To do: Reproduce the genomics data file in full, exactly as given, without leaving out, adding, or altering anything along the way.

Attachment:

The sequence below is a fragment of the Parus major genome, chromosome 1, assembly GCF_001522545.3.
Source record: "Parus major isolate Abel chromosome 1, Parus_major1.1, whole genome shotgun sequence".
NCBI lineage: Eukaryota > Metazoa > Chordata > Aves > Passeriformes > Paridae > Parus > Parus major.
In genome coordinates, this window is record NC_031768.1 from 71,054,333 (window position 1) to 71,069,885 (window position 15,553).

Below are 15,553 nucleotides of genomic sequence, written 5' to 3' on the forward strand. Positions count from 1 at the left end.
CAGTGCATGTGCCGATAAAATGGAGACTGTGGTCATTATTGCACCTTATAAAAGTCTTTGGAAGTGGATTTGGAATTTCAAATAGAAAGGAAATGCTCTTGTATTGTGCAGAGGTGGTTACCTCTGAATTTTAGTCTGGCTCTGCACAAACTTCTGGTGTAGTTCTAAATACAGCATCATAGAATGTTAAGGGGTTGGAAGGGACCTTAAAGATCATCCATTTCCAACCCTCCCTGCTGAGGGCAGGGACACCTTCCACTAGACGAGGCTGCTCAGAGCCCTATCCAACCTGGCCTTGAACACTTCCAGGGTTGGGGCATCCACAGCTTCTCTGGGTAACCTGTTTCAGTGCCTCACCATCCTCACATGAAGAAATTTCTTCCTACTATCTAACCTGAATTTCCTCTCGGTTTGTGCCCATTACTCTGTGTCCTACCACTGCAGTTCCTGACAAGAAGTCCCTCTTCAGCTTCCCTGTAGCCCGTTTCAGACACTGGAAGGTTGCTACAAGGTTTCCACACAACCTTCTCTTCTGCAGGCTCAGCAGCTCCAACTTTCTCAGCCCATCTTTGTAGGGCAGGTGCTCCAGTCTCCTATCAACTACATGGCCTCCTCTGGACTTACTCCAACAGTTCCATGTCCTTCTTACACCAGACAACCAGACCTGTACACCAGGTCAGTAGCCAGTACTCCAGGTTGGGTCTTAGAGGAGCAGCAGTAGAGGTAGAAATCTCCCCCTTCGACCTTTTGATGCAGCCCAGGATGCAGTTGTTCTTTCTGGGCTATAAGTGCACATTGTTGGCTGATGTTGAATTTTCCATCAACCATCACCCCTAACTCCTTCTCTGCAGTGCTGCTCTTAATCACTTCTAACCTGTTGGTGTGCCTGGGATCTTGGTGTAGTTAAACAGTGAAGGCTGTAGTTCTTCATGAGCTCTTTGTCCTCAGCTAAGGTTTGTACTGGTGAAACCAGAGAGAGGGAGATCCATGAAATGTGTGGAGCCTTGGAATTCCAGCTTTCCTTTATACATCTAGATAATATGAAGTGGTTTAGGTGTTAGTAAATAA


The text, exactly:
The sequence below is a fragment of the Parus major genome, chromosome 1, assembly GCF_001522545.3.
Source record: "Parus major isolate Abel chromosome 1, Parus_major1.1, whole genome shotgun sequence".
NCBI lineage: Eukaryota > Metazoa > Chordata > Aves > Passeriformes > Paridae > Parus > Parus major.
In genome coordinates, this window is record NC_031768.1 from 71,054,333 (window position 1) to 71,069,885 (window position 15,553).

Below are 15,553 nucleotides of genomic sequence, written 5' to 3' on the forward strand. Positions count from 1 at the left end.
CAGTGCATGTGCCGATAAAATGGAGACTGTGGTCATTATTGCACCTTATAAAAGTCTTTGGAAGTGGATTTGGAATTTCAAATAGAAAGGAAATGCTCTTGTATTGTGCAGAGGTGGTTACCTCTGAATTTTAGTCTGGCTCTGCACAAACTTCTGGTGTAGTTCTAAATACAGCATCATAGAATGTTAAGGGGTTGGAAGGGACCTTAAAGATCATCCATTTCCAACCCTCCCTGCTGAGGGCAGGGACACCTTCCACTAGACGAGGCTGCTCAGAGCCCTATCCAACCTGGCCTTGAACACTTCCAGGGTTGGGGCATCCACAGCTTCTCTGGGTAACCTGTTTCAGTGCCTCACCATCCTCACATGAAGAAATTTCTTCCTACTATCTAACCTGAATTTCCTCTCGGTTTGTGCCCATTACTCTGTGTCCTACCACTGCAGTTCCTGACAAGAAGTCCCTCTTCAGCTTCCCTGTAGCCCGTTTCAGACACTGGAAGGTTGCTACAAGGTTTCCACACAACCTTCTCTTCTGCAGGCTCAGCAGCTCCAACTTTCTCAGCCCATCTTTGTAGGGCAGGTGCTCCAGTCTCCTATCAACTACATGGCCTCCTCTGGACTTACTCCAACAGTTCCATGTCCTTCTTACACCAGACAACCAGACCTGTACACCAGGTCAGTAGCCAGTACTCCAGGTTGGGTCTTAGAGGAGCAGCAGTAGAGGTAGAAATCTCCCCCTTCGACCTTTTGATGCAGCCCAGGATGCAGTTGTTCTTTCTGGGCTATAAGTGCACATTGTTGGCTGATGTTGAATTTTCCATCAACCATCACCCCTAACTCCTTCTCTGCAGTGCTGCTCTTAATCACTTCTAACCTGTTGGTGTGCCTGGGATCTTGGTGTAGTTAAACAGTGAAGGCTGTAGTTCTTCATGAGCTCTTTGTCCTCAGCTAAGGTTTGTACTGGTGAAACCAGAGAGAGGGAGATCCATGAAATGTGTGGAGCCTTGGAATTCCAGCTTTCCTTTATACATCTAGATAATATGAAGTGGTTTAGGTGTTAGTAAATAA